We waited in line for school to begin.
He followed the number-snake, twisting through the playground, hollering the numbers as he galloped towards playgroup.
“…twenty-eight, twenty-nine, THIRTY!” he shouted as he landed on the snake’s head.
“What rhymes with thirty, Bertie?” I enquired innocently.
(Can you see what I did there?)
He gave it a moment’s thought, before yelling…
Bertie had put on his pyjamas, amazingly, in record time.
Only to have to take them off again for his bath.
He wasn’t awfully pleased.
It didn’t stop the endless chatter, though. He talked me through his day at playgroup with Linda.
“Mummy. You like me.” He announced.
“I do?” I asked.
“Yes. Remember? I’m a character.”
“Linda said so.”
He came out of playgroup as full o’ beans as he went in, Tiggered all the way home, and collapsed on the sofa.
“Can I watch a film?”
A Disney (almost unavoidable), the music began, opening credits rolled and the fairytale castle appeared.
As I walked away, his little voice announced, laden with excitement:
Bertie is learning to write his name.
After all, he’s four next month and big school is only just over half a year away.
He sat at the kitchen table uncharacteristically quiet, head and shoulders hunched in dogged concentration as I readied packed lunches.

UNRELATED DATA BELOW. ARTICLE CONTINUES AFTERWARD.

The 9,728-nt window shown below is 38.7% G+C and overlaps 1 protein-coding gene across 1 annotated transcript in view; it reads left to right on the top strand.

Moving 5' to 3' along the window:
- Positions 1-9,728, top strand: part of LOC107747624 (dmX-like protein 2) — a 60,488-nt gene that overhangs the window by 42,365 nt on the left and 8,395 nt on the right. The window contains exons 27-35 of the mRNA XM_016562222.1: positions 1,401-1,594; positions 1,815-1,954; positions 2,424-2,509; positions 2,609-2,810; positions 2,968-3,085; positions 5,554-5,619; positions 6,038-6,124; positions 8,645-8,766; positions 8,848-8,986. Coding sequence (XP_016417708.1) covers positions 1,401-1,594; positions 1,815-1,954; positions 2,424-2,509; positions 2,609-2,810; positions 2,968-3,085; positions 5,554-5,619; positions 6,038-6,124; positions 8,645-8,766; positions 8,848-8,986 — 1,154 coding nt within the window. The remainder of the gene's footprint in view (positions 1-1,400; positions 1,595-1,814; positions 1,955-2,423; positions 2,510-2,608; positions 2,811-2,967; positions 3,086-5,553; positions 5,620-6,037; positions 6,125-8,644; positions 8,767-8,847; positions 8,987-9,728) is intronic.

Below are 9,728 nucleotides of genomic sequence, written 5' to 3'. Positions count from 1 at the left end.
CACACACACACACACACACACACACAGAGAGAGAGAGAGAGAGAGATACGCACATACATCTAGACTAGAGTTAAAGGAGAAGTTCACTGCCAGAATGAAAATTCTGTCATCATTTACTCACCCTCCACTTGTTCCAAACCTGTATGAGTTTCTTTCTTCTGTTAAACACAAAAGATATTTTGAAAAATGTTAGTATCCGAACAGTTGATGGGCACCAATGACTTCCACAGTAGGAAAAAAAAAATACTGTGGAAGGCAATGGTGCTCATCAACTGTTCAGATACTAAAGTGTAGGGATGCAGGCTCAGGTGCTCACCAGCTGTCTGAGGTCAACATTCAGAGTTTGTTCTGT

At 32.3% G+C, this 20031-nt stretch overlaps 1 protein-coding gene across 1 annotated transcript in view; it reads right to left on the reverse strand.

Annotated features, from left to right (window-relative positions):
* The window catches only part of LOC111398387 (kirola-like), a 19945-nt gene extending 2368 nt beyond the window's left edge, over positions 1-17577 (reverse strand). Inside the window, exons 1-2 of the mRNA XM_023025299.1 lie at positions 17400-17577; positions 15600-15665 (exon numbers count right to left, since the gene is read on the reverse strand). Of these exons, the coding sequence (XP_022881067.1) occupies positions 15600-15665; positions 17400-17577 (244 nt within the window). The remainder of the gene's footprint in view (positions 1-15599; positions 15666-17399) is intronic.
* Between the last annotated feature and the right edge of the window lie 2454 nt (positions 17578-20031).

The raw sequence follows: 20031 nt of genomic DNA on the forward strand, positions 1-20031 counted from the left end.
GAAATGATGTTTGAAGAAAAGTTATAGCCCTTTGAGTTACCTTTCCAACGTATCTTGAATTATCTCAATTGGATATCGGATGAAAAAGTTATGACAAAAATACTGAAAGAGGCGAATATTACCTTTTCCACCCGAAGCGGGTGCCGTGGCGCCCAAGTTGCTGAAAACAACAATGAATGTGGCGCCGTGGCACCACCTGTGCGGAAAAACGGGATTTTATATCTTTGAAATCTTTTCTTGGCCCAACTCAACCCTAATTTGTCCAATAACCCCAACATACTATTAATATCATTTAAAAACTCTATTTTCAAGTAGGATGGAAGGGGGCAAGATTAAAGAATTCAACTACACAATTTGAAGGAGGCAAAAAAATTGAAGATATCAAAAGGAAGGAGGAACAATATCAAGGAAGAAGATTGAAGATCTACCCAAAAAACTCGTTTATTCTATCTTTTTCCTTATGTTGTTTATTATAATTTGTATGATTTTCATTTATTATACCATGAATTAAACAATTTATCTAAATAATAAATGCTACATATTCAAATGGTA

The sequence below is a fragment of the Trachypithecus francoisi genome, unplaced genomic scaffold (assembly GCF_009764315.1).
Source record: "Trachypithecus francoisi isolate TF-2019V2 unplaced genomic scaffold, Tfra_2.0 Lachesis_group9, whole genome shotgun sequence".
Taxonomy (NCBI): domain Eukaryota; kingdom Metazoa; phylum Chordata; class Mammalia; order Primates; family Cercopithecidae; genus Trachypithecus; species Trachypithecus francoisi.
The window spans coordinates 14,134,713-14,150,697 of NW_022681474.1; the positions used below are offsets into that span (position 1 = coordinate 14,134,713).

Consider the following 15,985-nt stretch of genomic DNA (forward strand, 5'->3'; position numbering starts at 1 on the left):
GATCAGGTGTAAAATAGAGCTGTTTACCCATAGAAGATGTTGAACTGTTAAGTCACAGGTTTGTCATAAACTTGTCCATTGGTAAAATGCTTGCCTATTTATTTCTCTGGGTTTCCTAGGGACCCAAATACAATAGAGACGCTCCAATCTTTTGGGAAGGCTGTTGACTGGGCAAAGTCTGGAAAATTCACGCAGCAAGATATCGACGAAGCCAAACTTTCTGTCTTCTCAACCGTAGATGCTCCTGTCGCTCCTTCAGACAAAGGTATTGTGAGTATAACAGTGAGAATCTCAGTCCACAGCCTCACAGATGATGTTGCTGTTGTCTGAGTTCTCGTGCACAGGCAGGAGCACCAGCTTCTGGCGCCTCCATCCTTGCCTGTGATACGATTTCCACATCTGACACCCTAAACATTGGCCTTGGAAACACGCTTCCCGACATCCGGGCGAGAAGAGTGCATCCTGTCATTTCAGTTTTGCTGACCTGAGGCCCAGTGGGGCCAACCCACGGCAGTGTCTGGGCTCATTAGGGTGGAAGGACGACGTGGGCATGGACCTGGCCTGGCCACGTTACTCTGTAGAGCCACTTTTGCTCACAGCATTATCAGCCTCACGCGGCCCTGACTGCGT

Once delivered to playgroup, I studied his efforts.
There, neatly and painstakingly executed, was written:
I sent him to his bedroom for a rest. Playgroup is full-on when you’re only three.
As I pootled about the kitchen, I heard the television: he is allowed to watch a film when he gets back, if he likes.
Sounded quite monotonous all the same.
I went up to investigate.
“I wanted Transformers, but it’s Buddha again.”
My alarm wailed with increasing insistency, dragging me from slumber. Nestled between sleeping man and sleeping babe, I became dimly aware that it was still dark.
And I don’t have an alarm clock.
Bertie had been sick.
I mopped, changed, cuddled, laundered, tucked back in; and laid cool hand on hot forehead.
Solemnly, he stated:
“I don’t have much brain.”
He whisked my three-year old away to make a “surprise” birthday card for me.
“I drawed you a tank, Mummy!”
The conversation, apparently, went thus:
“Bertie, what are you going to be when you grow up? Are you going to be an artist?”
He was met with scorn.
A pitying look.
“…I’m gonna be a big boy!“